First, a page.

Shelly_D
     
  10. Edriz

    Edriz AK Member Subscriber

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    4,112
    Location:
    Homer,NY
    lovin this thread. Just what us newbie tubers need. Clear, presice explainations.
     
  11. 4seatPilot

    4seatPilot "Broker"

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    London, Ontario

    :thmbsp:
     
  12. fulljam

    fulljam Member

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    66
    Thanks! I used to build tube stuff,when I was a kid,back in the early 70's;between your post,and a book called Radio Tube Fundamentals,by someone named Christ,I'm slowly remembering things I've forgotten...is there a good book on soldering/chassis layout/assembly?
     
  13. nj pheonix

    nj pheonix AK Subscriber Subscriber

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    8,080
    Location:
    New Jersey
    Ok guys followed concepts. at the end of the day can anybody tell me why nobody makes vacum tubes today that sound like old tubes?
     
  14. dnewma04

    dnewma04 The Healer Super Mod Subscriber

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    New tubes haven't had time to age.
     
  15. gunpoet

    gunpoet Chris Hewitt

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    1,070
    Location:
    Austin, Pennsylvania
    Love the info! Making the dive into tubes in a few weeks and need all the info I can get! Awesome post!
     
  16. Brinkman

    Brinkman Analog loyalist

    Messages:
    192
    Economy of scale.

    Tubes are obviously not currently produced in the quantities they were when they were a common electrical component.

    This has a couple major ramifications:
    1) Smaller pool of requisitely skilled technicians to draw from for QC and maintenance of tooling. :dunno:
    2) Undocumented methods/accrued expertise/industry secrets of the past have since retired and died with the workforce. :angel:

    Reconcile that with the fact that:
    A) Most of the technology we currently rely on and consume was developed by the defense and aerospace industry, which accomplished most of this with funding from the American taxpayer. During the build up to WWII through the beginning of the Cold War, a significant amount of these subsidies were shoring up the manufacturing base of vacuum tubes via government contract. :deal:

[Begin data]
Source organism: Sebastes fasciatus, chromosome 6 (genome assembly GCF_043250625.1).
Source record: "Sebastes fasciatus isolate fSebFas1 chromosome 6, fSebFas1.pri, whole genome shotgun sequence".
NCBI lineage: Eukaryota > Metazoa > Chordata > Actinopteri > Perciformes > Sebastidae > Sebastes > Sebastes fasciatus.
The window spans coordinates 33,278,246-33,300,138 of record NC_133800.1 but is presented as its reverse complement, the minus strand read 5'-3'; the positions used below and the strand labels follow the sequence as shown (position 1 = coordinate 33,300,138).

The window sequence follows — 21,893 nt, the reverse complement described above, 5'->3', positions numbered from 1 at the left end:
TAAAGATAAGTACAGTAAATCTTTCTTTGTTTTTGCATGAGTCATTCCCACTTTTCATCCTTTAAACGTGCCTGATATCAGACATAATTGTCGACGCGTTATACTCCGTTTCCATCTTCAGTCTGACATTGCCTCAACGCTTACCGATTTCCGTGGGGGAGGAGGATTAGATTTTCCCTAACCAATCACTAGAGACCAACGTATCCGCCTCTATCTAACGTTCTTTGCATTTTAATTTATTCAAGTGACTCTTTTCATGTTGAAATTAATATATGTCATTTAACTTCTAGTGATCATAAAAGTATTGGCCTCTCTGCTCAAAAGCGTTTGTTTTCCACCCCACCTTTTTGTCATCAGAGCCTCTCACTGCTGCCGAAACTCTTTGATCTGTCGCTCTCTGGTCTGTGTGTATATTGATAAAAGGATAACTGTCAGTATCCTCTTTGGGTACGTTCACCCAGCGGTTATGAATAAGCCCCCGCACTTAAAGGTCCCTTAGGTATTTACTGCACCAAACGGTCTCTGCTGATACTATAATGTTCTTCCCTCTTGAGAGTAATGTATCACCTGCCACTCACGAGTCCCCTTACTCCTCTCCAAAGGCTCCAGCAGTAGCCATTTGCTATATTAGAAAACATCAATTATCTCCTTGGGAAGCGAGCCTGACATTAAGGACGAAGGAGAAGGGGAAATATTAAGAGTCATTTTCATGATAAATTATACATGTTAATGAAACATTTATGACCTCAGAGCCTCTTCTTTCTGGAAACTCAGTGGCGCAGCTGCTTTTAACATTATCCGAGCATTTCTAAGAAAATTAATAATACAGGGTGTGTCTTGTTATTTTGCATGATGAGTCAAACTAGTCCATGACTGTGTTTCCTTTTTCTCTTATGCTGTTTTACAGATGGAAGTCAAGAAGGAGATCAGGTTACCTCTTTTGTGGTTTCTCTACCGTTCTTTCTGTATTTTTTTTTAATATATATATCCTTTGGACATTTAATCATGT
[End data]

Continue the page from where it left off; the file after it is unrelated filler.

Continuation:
B) Current industry standards are dictated by the largest market share, which is tube instrument amplifier manufacturers, not HI-FI amp manufacturers. :guitar:
    C) Scarcity of minerals has driven up the cost of metallurgical purity. :sigh:
     
  17. eddiegnz1

    eddiegnz1 New Member

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    17
    if anyone ever finds or posts such diagrams (suggested above by Shelly_d) please please let me know it is exactly what I need to take me to the next step of learning, that'd diagram would be priceless. Especially if it was like a picture of the inside of an actual simple tube amp with arrows pointing to each part in a sort of diagram format.

    How awesome would that be for newbs like me
     
  18. liko

    liko New Member

    Messages:
    47
    thank you so much for the write up,this is exactly what sort of information that newbs(like me ) to the tube amp game really appreciate,thanks!
     
  19. IC1(SW)

    IC1(SW) New Member

    Messages:
    1
    This is the Navy Electricity and Electronics Training Series (NEETS) module on Electron tubes. It is written on a level for junior technicians and does a pretty good job of explaining basic tubes.
    http://www.hnsa.org/doc/neets/mod06.pdf
     
  20. rdiiorio

    rdiiorio New Member

    Messages:
    13
    Transconductance is a measure of the change in plate current to a change in grid voltage, with plate voltage held constant.